Discover Europe’s lesser known ski resorts

Forget Europe’s internationally acclaimed ski destinations for a minute, while you consider these two lesser know options. We compare what your options are in Andorra and Germany’s leading resort.

Andorra – low tax, high altitude

Straddling the Pyrenean border between France and Spain’s Catalonia region, much of Andorra’s mountainous 180 square miles becomes a snowy playground in the winter months.

Besides its quality skiing and mountain lifestyle, the ancient principality’s other appeal is its low taxation. Families often choose it over Europe’s more famous tax-haven, Monaco, thanks to Andorra’s more outdoorsy lifestyle, cheaper property and child-friendly way of life. Residency permits are available to qualifying foreigners and their families, which typically require investment in property or financial entities.

Two ski areas make up the bulk of Andorra’s 303 kilometres of pistes, namely Grandvalira (210 kilometres) and smaller Vallnord-Pal Arinsal (63 kilometres). Grandvalira is split into seven different stations: Canillo, Soldeu, Pas de la Casa, Encamp, El Tarter, Peretol and Grau Roig.

Many buyers in Andorra opt not to be in the centre of a ski resort, preferring to be located outside for better all-round access within the principality.

Les Escaldes is a popular area with foreign owners and is in close proximity to Andorra la Vella

“The areas most in demand include Canillo and La Massana for their proximity to the ski slopes and good connections to the town centre [Andorra la Vella] and to the French border,” stated Engel & Völkers Andorra recently. According to the agent’s recent report, three-bed apartments of around 100 square metres in the centre of Andorra are available for €500,000, while approximately €1,000,000 will buy a house on the outskirts that might need some refurbishment. Or for a modern designer house, such as that pictured, budget circa €2-2.5 million. To be next to the slopes, Engel & Völkers has a traditional style three-bed in apartment in El Tartar available for €490,000.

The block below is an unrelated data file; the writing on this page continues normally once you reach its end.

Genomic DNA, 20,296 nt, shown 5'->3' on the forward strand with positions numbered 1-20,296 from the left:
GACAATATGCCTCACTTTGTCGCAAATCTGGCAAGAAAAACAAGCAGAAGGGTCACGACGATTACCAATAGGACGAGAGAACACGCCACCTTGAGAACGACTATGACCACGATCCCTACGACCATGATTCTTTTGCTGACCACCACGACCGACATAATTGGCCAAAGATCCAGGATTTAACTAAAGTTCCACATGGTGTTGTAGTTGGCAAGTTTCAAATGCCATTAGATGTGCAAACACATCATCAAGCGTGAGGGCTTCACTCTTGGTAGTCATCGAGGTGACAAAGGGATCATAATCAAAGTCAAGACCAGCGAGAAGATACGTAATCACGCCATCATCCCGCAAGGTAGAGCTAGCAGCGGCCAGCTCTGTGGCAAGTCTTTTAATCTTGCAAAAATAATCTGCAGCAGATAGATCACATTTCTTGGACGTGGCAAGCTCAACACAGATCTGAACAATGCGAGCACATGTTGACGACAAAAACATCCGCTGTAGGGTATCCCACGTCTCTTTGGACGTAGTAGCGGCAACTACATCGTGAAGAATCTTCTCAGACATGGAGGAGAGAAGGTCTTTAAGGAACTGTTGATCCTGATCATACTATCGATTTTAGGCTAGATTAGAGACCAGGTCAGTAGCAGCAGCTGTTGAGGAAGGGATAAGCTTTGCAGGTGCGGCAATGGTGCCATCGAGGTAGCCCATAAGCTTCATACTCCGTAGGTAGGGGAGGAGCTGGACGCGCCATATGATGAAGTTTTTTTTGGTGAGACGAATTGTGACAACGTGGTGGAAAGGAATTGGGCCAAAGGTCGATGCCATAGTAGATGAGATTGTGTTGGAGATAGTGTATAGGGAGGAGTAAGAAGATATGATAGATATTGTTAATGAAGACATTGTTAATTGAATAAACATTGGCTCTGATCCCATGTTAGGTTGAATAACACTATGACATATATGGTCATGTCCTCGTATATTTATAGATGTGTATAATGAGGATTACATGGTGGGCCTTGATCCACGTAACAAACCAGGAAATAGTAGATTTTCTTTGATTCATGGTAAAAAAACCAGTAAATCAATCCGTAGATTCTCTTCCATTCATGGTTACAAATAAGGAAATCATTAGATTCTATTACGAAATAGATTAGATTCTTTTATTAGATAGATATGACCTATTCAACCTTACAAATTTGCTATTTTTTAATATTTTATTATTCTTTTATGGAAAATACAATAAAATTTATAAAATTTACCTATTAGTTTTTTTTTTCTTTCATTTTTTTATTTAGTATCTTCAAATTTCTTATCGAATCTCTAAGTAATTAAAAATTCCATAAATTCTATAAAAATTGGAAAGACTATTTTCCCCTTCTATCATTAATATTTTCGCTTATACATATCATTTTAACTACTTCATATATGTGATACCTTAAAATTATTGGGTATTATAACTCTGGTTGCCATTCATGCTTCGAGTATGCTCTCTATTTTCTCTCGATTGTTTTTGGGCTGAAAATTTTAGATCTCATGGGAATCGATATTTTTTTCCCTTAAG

“The areas most in demand include Canillo and La Massana for their proximity to the ski slopes and good connections to the town centre and French border”

La Massana is less than 10 minutes from Andorra la Vella, but an even closer area equally popular with foreign owners is Les Escaldes, situated on the edge of the main town. There’s new-build activity there, both apartments and villas, a trend seen in other hot spots in the principality. Notable developments include the Isard Home in Canillo, popular for its location and proximity to the ski slopes, the White Angel in Andorra la Vella, a hotel-style development of luxury apartments with concierge and home service facilities, and the Lloserfor development located in the picturesque village of Ordino.